TUSCALOOSA, Ala. — It happened a few times during the season opener even though when it comes to Nick Saban once is too many.
Busted coverages led to the Alabama defense giving up gains of 27, 19, 12 (for a touchdown) and 30 yards against Louisville in the Camping World Kickoff, and too often it was obviously a linebacker not making the correct read or picking up the intended receiver fast enough.
It can happen to the best of them, especially when facing such a creative offensive coach like Bobby Petrino. Nevertheless, the player it reflected on the most was junior Mack Wilson, the signal caller for the defense who had the responsibility of being the defensive quarterback for the first time in his career.
“Mack is a really good player,” Nick Saban said. “He's a very conscientious guy. I think in most cases these issues are not capability issues, they're guys who don't have experience in those roles and the only way that you can get experience and confidence in those roles is to go out there and do it. And Mack's very capable of doing it.
“Louisville presents a lot of multiples so it was a difficult game, especially first game, not knowing exactly what they were going to do. The good news is when we did it correctly, we had good success. Most of the errors that we made are very correctable things.”
Consequently, ifthere’s a common theme to the Crimson Tide this week, and what it needs to do to improve from Week 1 to Saturday’s game against Arkansas State (2:30 p.m., ESPN2), it’s communication.
The offensive linemen weren’t pleased with how they played as a unit early on against the Cardinals, especially in pass protection.
The interior linebackers were challenged by Louisville’s play-calling, which included a lot of crossing and wheel routes, some on delays that can be difficult to read.
The defensive backs also had some breakdowns.
But all of that was expected … to a point, and partly why Alabama has scheduled the teams it did to start this season. Louisville didn’t care that the Crimson Tide defense has new starters at every spot over the middle and in the back end. It’s obviously something the Cardinals tried to exploit.
So will Arkansas State, a rapid-fire team that will test Alabama similar to what Ole Miss will do next week and Auburn later in the season.
“We had a lot of mental errors and we busted a lot of plays … lack of communication, which is on my part,” Wilson said. “I take the blame for it.
“We're going to make mistakes. We're going to make mental errors but it's about how you get back to work and how you correct those things and move on to the next thing.”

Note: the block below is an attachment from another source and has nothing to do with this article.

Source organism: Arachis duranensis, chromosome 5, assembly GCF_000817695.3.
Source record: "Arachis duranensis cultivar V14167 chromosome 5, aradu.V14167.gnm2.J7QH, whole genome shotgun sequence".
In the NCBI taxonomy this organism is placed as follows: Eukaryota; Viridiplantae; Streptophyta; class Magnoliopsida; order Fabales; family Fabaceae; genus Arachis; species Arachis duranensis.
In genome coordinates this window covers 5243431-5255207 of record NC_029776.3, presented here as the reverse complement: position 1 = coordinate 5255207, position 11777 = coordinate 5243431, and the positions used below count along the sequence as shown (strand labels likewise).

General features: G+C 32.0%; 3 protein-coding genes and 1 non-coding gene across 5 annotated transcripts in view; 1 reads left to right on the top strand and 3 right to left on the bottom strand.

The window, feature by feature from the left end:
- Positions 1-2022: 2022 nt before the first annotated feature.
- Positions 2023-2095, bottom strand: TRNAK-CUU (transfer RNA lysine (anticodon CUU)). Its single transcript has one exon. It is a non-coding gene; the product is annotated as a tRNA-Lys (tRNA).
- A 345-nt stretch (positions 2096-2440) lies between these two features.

Senior Ross Pierschbacher, who was playing his first game at center, essentially said the same thing about the offensive line.
But to give an idea of what the offensive players were up against Louisville, consider that the Cardinals had a new defensive coordinator Brian VanGorder, who has 35 years of coaching experience including seven in the NFL, four as the coordinator of the Atlanta Falcons.
One thing that’s he’s especially known for is his blitz packages, although Alabama had no idea how much of what he had done before would be implemented, especially compared to what Louisville had previously done. So the Crimson Tide had to study both.
“There’s one blitz they have 41 ways to run the same blitz,” junior left tackle Jonah Williams said. “Different fronts, different coverages, secondary shells, that type of things. Multiple different blitzes, I mean, it’s little nuances that you don’t go out there and think ‘Which of the 41 [is coming]?’
“We have rules that pick things up. But that’s shown over time. We were watching film of him at Notre Dame because that was really his last defensive coordinator gig.”
Although the emphasis will always be on the plays that didn’t go well and minimizing mistakes, Alabama obviously did have a lot of things go right during the 51-14 victory.
It scored in every facet of the game (offense, defense and special teams). The offense was outstanding on third downs. Seventeen different players had a rush or catch.
A good example of communication leading to a successful play was on junior quarterback Tua Tagovailoa’s touchdown run, when Williams saw the defense line up and thought “something’s not right”
“I noticed that the end is usually outside of the tight end and he was head-up on the tight end and the ‘backer was a little plused over, so we made a call where we can exchange those blocks knowing the D-end going inside and the linebacker is scraping over the top,” Williams said. “I made that call to Irv [Smith Jr.] and he went up and covered the guy up.”
Look for more of the same moving forward, as there’s often more improvement between Week 1 and 2 or 3 than any other point of a season. There’s still no substitute for experience, but the more these players go through together the better they’ll be.
This was just the starting point.
“No patting on the back because there are many, numerous ways we can improve,” junior safety Deionte Thompson said. “ If we get those little things corrected, we can be so much better than we are.”